Following a number of incidents in which individuals were arrested for videotaping police officers, a federal appellate court has ruled that filming government officials while on duty is protected by the First Amendment, as most of the arrestees have claimed, but the ruling is binding only in Massachusetts, New Hampshire, Maine, Rhode Island, and Puerto Rico.
Police departments across the U.S. have long asserted that citizens don’t have the right to videotape officers while they conduct official duties. The issue has become especially heated in the last few years because a growing number of law-abiding citizens have gotten booked for taping officers at work.
One of the cases made it up to the U.S. Court of Appeals for the First Circuit, which recently ruled that police can be recorded while they’re working. The case involves an attorney, Simon Glik, arrested and charged with violating a wiretap statute in 2007 for using his cell phone to record Boston police officers making an arrest.
When a state court dismissed the charges against Glik, he filed a civil rights lawsuit in federal court claiming that Boston Police officers violated his First Amendment rights by stopping him from recording and his Fourth Amendment rights by arresting him without probable cause. Boston Police asked the court to dismiss the case based on qualified immunity from lawsuits as officers acting within the scope of their duties.
But the federal appellate court settled the issue, ruling that the filming of government officials engaged in their duties in a public place fits comfortably within the principles of protected First Amendment activity. The court also noted that police officers are to expect to deal with certain “burdens” as citizens practice First Amendments rights.
According to this ACLU link, the settlement follows a landmark ruling August 26, 2011 by the U.S. Court of Appeals for the First Circuit, declaring that the First Amendment protects the right to record police carrying out their duties in a public place, Glik v. Cunniffe 655 F.3d 78 (2011). The First Circuit’s ruling is binding only in Massachusetts, New Hampshire, Maine, Rhode Island, and Puerto Rico, but its persuasive reasoning has been cited by courts and lawyers nationwide facing the recurrent issue of police arresting people for filming them.
The Massachusetts wiretap statute prohibits only secret recording of audio. The First Circuit in Glik’s case affirmed that an arrest under the statute for openly recording the police would violate not only the First Amendment right to gather information but also the Fourth Amendment’s guarantee against false arrests.
“The law had been clear for years that openly recording a video is not a crime. It’s sad that it takes so much for police to learn the laws they were supposed to know in the first place. I hope Boston police officers will never again arrest someone for openly recording their public actions,” said Glik.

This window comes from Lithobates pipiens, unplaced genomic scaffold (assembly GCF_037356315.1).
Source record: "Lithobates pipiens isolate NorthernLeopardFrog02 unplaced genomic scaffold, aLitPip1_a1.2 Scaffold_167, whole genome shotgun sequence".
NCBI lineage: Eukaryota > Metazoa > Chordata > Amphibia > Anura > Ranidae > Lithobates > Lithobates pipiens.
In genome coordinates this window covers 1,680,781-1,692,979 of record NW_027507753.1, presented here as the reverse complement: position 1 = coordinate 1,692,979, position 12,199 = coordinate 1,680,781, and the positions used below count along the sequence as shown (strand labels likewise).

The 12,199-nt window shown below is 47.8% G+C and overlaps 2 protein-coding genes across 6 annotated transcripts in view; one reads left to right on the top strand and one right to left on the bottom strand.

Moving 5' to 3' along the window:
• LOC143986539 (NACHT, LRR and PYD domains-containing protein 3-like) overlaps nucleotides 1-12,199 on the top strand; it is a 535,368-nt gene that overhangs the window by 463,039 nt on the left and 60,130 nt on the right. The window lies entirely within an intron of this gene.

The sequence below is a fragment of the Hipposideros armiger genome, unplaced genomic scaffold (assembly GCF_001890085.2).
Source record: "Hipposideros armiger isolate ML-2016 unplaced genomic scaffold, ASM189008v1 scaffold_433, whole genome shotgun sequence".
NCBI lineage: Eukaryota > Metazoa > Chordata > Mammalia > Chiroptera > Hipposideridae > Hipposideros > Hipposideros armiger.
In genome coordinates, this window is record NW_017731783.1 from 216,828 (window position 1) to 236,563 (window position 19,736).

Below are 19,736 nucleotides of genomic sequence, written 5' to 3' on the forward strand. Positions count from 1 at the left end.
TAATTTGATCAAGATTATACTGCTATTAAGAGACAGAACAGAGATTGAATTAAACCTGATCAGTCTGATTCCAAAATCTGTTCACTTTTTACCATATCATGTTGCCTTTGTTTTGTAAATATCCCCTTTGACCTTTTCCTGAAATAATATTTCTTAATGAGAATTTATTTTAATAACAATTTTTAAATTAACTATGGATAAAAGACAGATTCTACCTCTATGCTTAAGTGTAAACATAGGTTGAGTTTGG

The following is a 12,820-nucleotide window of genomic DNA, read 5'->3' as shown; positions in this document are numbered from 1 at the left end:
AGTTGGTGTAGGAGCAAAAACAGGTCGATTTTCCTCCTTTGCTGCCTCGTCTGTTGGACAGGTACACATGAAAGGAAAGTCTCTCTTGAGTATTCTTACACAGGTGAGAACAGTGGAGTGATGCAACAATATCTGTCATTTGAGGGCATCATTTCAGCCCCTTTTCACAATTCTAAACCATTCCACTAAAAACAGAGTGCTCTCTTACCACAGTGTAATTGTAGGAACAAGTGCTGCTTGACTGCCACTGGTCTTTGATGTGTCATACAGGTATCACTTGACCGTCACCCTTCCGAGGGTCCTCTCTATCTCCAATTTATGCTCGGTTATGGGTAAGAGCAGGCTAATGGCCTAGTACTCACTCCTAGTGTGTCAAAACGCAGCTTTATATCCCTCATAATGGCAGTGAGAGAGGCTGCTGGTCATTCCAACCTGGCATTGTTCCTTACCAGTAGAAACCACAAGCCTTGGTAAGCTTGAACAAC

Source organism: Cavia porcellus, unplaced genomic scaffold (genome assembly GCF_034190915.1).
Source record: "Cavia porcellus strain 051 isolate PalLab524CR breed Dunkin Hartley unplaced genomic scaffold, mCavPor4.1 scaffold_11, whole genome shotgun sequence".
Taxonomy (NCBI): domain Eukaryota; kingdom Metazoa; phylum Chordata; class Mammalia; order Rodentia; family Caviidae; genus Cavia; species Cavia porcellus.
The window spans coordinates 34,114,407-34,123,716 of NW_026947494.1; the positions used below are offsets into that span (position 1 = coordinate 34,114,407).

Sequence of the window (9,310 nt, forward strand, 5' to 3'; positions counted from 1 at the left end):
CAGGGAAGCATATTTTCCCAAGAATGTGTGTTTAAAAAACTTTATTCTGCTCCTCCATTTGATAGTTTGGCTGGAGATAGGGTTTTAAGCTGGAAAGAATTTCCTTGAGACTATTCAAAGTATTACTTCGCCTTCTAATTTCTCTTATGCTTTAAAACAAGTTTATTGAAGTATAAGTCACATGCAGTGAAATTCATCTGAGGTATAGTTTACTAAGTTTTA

A lot of information at this link below. An important section reads:
“Twelve states—California, Connecticut, Florida, Illinois, Maryland, Massachusetts, Michigan, Montana, Nevada, New Hampshire, Pennsylvania, and Washington—require the consent of all parties for you to record a conversation.
However, all but 2 of these states—Massachusetts and Illinois—have an “expectation of privacy provision” to their all-party laws that courts have ruled does not apply to on-duty police (or anyone in public). In other words, it’s technically legal in those 48 states to openly record on-duty police.”
In light of the U.S. Court of Appeals for the First Circuit ruling, the NJ Chapter of the ACLU has now created an APP to secretly record police and upload it directly to the ACLU site.
“Police often videotape civilians and civilians have a constitutionally protected right to videotape police,” said Alexander Shalom, ACLU New Jersey Police Council, to NJ.com. “When people know they’re being watched, they tend to behave well.”
Now it’s the citizens turn to say to the police “If you’re not doing anything wrong, you have nothing to worry about”.
In Summary, because the First Circuit’s ruling is binding only in Massachusetts, New Hampshire, Maine, Rhode Island, and Puerto Rico, there is still no clear cut ruling of how your local circuit court would find if you were arrested for video taping police. There is now case law to point to but the Florida Law Review of the Glik case (link above) states the First Circuit did not “define public space” and therefore is open for interpretation. With all the information above, it appears video taping police still comes with risk of arrest.
Disclaimer: This post does not constitute legal opinion or advice but rather links to information, various facts, different sources and opinions the reader can add to his or her own research. CPF suggests staying informed and updated as new information and case law is regularly created. As of today, there is not a uniform national ruling on this subject.